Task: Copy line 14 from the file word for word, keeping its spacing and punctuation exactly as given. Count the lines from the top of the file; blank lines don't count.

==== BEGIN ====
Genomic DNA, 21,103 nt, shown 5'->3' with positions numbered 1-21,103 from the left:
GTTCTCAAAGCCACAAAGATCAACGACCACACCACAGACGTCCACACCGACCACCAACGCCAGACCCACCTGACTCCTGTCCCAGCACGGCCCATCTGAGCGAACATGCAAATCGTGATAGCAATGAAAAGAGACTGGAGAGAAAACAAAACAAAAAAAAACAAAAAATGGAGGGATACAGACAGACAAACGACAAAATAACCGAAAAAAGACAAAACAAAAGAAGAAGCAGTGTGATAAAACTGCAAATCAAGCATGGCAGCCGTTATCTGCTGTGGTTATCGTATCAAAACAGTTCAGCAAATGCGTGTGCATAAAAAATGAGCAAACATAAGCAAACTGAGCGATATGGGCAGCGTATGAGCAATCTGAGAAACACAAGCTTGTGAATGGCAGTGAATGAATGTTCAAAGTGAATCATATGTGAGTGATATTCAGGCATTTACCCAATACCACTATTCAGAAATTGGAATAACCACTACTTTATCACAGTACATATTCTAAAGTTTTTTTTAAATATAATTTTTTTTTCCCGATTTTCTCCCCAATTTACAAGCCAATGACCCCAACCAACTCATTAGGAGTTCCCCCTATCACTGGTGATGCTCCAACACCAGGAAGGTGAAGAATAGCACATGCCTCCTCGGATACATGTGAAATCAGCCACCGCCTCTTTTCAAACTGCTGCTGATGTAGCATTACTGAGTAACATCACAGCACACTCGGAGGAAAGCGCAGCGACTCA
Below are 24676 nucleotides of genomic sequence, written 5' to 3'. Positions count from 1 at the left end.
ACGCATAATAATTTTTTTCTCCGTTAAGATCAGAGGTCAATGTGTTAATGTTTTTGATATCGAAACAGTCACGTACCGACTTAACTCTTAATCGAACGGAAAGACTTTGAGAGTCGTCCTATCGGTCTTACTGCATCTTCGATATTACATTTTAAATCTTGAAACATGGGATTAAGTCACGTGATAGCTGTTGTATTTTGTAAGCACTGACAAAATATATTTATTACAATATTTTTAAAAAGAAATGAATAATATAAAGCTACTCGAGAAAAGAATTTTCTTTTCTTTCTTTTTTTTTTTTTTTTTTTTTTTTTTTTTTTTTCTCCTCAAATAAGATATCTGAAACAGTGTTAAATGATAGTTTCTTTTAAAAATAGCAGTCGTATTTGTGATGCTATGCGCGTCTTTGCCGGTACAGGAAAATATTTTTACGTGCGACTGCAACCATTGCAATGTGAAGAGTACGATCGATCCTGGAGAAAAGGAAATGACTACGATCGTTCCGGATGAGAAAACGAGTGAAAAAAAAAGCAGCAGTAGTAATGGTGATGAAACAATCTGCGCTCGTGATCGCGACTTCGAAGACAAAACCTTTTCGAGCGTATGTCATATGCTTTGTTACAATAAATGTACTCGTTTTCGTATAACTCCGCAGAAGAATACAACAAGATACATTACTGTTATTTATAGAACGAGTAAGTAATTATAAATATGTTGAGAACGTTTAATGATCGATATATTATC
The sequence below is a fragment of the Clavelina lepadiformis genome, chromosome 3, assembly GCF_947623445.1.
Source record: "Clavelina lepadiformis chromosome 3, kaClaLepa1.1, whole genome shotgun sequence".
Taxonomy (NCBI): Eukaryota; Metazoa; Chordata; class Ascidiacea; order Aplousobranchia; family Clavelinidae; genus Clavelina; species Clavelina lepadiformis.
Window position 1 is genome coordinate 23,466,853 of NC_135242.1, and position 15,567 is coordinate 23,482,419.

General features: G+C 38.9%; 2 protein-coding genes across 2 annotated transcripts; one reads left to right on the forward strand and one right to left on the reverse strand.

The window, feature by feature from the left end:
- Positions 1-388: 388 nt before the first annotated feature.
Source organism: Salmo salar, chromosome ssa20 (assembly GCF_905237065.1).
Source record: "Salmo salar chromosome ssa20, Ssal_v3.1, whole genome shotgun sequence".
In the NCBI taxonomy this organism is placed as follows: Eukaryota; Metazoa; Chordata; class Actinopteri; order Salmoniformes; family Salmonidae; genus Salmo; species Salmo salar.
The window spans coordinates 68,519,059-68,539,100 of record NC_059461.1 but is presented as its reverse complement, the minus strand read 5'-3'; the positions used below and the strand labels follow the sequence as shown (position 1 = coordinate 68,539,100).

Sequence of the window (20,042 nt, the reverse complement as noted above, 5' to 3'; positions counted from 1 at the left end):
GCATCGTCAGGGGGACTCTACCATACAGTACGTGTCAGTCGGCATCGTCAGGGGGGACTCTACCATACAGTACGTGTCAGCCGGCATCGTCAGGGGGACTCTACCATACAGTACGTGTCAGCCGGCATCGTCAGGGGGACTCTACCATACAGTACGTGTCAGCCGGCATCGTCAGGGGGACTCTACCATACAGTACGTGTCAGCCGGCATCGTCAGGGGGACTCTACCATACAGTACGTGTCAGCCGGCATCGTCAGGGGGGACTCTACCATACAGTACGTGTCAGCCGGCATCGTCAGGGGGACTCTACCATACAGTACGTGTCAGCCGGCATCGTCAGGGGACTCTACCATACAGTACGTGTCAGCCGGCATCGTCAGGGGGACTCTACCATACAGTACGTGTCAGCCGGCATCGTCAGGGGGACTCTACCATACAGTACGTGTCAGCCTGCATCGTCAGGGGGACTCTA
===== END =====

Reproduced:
In the NCBI taxonomy this organism is placed as follows: Eukaryota; Metazoa; Chordata; class Actinopteri; order Salmoniformes; family Salmonidae; genus Salmo; species Salmo salar.